These words once pierced through Scelo Mncube’s heart like a sharp object, but now they motivate him to get more rape babies to talk about how their mothers were violated and they were conceived.
Mncube, 25, was born in Ntuzuma, KwaZulu-Natal, in 1992. His mother died in 2006 and he found a letter addressed to him among her belongings two years later.
“The letter nearly killed me I want to inspire the nation by sharing my story. There could be someone out there who may know the truth about my mom being raped.
“I do not know who my father is. I really hope that one day, someone will come to me with answers,” said Mncube. He said he and his two sisters had been brought up by their mom and they rented a house in the township.
“After my mom died, we could not afford to pay the rent and we were kicked out. My sisters were taken away by their fathers and I was left to fend for myself. I moved in with my aunt in uMlazi but I found myself stranded again.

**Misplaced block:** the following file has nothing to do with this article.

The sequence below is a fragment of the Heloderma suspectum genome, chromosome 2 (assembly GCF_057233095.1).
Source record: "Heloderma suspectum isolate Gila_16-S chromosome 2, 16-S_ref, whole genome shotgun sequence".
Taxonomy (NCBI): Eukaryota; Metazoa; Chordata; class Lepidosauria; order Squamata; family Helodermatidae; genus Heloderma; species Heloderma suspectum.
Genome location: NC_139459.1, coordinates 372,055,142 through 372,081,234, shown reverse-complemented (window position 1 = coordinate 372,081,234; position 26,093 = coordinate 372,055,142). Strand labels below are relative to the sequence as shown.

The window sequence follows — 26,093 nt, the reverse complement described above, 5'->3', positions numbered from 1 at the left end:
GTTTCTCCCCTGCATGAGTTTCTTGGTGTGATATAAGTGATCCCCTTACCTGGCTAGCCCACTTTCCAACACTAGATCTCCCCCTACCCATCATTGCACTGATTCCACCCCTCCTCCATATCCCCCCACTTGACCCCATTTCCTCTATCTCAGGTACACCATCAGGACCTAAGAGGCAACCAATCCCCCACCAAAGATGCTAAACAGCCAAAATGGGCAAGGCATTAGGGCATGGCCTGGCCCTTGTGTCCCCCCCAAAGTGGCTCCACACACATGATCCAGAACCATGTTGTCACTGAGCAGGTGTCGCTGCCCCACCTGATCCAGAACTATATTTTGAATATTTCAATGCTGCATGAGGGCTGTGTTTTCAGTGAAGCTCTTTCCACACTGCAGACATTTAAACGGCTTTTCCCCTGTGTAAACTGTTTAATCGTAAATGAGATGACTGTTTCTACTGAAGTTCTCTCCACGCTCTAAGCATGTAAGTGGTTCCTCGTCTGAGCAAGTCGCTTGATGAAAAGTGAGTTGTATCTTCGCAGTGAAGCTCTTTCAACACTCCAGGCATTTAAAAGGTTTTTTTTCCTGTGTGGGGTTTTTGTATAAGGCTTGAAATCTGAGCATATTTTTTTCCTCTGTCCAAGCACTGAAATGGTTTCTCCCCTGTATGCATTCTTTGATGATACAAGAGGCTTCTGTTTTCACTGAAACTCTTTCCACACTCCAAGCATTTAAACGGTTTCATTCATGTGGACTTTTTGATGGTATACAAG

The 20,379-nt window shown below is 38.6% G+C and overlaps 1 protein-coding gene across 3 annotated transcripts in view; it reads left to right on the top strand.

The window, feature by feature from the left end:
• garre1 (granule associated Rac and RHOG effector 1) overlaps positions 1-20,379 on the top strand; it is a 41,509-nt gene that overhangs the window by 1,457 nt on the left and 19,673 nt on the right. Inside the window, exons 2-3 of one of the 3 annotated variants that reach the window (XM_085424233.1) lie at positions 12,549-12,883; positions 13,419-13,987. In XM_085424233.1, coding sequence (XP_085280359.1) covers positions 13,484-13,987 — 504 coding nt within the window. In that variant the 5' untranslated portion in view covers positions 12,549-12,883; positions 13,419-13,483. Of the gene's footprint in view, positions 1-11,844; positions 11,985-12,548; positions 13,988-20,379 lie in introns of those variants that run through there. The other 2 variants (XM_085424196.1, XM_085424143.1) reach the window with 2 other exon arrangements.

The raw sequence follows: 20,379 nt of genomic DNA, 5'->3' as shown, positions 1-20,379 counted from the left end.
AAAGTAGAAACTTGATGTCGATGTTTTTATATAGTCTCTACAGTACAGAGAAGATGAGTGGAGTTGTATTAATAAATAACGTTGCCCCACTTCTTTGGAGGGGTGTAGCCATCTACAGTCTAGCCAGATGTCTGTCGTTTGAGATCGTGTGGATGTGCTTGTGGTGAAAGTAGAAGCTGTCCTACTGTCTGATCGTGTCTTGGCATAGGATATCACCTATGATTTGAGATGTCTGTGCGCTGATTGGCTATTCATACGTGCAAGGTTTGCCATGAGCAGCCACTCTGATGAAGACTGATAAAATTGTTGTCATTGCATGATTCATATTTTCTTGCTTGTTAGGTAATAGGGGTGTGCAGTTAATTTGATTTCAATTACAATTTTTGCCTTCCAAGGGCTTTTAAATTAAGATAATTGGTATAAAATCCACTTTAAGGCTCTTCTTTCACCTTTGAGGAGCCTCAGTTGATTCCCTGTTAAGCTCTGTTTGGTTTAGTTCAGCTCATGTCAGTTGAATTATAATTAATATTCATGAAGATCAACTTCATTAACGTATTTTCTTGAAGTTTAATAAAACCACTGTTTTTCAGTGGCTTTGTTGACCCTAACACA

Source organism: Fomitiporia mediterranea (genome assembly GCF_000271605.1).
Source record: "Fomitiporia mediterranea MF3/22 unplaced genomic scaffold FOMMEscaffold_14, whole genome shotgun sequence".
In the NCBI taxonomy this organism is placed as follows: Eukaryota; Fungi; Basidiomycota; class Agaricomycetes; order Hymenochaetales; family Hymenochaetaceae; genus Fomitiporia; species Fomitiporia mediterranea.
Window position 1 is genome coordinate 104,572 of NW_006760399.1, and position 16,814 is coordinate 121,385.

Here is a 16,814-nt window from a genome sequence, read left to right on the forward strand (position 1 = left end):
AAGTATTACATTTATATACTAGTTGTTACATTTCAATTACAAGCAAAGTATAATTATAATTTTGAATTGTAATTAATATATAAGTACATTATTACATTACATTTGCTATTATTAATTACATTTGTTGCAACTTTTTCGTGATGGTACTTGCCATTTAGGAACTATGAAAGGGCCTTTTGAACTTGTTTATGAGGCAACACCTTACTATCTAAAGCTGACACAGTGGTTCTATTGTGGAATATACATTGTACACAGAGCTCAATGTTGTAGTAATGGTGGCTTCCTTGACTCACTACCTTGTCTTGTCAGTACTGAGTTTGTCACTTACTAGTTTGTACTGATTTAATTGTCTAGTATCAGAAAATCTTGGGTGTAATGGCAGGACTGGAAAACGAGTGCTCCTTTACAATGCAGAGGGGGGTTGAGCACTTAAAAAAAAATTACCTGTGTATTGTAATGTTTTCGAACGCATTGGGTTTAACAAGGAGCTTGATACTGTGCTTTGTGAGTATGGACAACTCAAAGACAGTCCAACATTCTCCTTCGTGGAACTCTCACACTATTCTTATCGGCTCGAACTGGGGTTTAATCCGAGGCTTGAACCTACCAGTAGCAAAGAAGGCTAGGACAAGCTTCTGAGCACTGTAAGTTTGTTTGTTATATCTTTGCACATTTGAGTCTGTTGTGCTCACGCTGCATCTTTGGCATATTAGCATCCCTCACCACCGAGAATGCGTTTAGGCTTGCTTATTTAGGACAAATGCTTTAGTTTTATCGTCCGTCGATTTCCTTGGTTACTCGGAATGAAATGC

“I was a street kid and would miss school for weeks on end," Mncube said. He said when he was in Grade 11, his principal raised issues about his attendance in school and demanded that he should show him something to prove that he's an orphan and was a street kid.
“I went to my aunt and she gave me a briefcase with my mother's documents. A brown envelope fell and I picked it up. It was written “I was raped and you were born” in bold.
“It was a painful moment. I cried there is this one question that I used to ask my mom and it was ‘Mom, who is my father?’ and she would say my father is Jesus,” Mncube said.
He said in the letter, his mother told him how she tried to abort him but failed, hence he was born prematurely at eight months. “I was shocked and in pain. When I think of my mother, I break down. I think about what she went through. I am grateful that she did not abort me. People who are products of rape should not be ashamed.
“My mom is my mom, regardless of what she went through.”